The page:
I am proud of this quilt – back in 2010 it was the first quilt I sewed on my own, without constant advice and instruction.  The pattern was a ‘block a month’ from Threads and Patches with a choice of colourways, so the elapsed time to make it was over a year.  Following some of block instructions was challenging and I called upon my sewing guru for assistance several times.  The layout was pre-set; if I made this again I would put the blocks together differently.  The binding and backing fabric was my choice.

Strangely not long after my friend had received it (a year after I said I would make her a quilt of course!), one of the American tv programmes showed a scene with a similar quilt!.

 

Appliqued Paper Pieced Hexagon quilt

This project was another ‘memory quilt’ for a friend, whose mother had already made a number of paper pieced hexagon flowers.  She had clearly planned to make more as there were more hexagons already cut out.  I thought it a shame if this didn’t get completed, but after discussion with a sewing friend we thought it would be best finished in a different way.  No least because to make a whole quilt out of just hexagon would take me a LONG time!.   The plan was for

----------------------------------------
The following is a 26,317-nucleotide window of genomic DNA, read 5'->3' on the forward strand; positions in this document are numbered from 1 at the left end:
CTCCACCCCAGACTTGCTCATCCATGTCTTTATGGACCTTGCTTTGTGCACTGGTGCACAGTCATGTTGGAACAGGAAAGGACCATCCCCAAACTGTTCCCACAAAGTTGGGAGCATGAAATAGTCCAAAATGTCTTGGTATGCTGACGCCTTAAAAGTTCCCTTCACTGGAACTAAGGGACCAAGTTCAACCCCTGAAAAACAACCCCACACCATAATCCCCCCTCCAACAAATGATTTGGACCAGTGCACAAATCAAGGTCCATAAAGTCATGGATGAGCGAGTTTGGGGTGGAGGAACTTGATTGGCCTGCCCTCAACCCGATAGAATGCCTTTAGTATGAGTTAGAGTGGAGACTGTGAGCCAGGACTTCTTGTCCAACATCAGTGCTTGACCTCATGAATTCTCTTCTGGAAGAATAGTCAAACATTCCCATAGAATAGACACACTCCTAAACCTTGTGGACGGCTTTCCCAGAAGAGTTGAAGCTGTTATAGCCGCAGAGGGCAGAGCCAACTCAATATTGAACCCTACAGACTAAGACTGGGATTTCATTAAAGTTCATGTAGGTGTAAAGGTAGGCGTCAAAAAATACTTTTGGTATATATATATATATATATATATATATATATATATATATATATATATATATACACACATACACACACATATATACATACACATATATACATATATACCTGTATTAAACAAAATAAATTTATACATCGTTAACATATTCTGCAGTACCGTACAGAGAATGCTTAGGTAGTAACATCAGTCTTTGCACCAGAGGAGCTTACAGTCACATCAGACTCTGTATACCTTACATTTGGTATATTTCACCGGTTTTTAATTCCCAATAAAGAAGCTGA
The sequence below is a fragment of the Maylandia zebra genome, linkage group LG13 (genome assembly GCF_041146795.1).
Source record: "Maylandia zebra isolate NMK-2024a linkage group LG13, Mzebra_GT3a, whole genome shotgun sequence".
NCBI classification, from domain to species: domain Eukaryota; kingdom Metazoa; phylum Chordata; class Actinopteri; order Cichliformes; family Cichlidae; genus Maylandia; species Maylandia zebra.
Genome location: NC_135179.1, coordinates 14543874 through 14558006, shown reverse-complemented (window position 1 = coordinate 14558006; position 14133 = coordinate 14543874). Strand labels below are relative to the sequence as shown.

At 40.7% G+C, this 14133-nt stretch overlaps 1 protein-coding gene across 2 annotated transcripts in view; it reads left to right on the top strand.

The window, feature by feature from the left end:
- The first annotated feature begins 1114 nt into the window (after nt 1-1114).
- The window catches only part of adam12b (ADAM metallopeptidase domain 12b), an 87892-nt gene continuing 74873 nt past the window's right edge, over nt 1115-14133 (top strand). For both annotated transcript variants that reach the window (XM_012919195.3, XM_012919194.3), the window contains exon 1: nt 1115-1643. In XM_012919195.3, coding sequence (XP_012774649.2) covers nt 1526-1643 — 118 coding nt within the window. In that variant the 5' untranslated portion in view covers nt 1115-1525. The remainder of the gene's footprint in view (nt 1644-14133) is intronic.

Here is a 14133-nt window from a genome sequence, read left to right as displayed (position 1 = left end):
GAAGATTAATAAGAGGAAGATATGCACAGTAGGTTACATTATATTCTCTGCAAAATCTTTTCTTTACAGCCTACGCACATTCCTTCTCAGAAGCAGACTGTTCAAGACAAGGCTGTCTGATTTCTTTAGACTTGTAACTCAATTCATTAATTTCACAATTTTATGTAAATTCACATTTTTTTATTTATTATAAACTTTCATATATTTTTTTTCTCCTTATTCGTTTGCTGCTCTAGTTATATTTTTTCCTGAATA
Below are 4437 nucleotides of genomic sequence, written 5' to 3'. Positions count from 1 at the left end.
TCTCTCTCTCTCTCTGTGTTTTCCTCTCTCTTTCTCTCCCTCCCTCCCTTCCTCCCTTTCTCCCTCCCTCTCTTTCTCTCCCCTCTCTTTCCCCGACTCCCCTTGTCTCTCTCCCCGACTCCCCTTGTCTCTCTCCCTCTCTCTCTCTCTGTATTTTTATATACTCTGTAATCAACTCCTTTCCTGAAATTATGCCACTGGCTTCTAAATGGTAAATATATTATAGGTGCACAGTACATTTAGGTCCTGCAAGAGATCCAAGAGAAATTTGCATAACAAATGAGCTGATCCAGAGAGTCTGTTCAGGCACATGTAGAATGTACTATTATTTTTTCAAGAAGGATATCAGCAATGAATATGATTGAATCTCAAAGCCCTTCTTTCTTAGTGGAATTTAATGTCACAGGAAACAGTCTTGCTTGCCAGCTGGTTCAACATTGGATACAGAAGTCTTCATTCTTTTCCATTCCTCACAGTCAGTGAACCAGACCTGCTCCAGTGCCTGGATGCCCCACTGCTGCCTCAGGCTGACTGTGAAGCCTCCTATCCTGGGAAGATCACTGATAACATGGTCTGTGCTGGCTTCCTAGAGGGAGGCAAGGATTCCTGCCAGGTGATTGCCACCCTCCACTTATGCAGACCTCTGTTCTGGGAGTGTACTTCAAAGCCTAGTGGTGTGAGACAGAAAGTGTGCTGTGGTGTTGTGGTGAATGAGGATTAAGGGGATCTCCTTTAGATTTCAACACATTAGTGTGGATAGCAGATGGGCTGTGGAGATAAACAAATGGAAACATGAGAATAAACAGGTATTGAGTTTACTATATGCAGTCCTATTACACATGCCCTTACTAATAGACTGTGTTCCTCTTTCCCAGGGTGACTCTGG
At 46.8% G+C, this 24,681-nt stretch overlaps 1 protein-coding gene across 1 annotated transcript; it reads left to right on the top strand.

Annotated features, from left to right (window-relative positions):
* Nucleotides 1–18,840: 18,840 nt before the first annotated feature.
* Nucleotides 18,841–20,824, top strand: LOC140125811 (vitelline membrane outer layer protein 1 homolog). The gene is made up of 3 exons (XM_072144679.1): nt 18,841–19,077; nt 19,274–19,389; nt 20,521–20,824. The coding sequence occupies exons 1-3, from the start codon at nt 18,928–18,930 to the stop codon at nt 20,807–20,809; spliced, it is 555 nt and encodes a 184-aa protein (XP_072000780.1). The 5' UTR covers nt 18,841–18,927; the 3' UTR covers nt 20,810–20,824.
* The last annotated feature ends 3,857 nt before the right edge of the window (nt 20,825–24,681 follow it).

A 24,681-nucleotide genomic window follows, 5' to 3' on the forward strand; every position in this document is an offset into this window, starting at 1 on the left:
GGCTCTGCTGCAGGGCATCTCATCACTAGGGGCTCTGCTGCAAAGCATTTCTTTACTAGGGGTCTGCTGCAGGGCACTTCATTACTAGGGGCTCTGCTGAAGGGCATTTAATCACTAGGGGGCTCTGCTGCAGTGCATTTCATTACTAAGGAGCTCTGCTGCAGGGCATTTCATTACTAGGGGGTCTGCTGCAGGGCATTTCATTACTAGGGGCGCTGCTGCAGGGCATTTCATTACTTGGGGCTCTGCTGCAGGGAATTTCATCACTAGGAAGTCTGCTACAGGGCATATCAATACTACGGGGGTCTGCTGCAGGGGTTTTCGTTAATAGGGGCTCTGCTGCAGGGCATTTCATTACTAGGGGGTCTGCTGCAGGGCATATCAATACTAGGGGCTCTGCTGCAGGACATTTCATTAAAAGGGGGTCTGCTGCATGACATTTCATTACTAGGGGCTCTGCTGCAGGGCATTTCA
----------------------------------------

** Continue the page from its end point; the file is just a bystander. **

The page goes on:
• a square quilt – approximate end size 44” X 44”
  • The four already constructed ‘flowers’ in a square separated by cream backing (see below) .  These each have 7 rosettes each
  • The additional rosettes made from the loose hexagons around the outside of the central ‘flowers’ separated by cream
  • The ‘flowers’ and rosettes will be appliqued onto cream calico. as white proved to be too stark against the bright colours.
  • Backing – the same cream calico.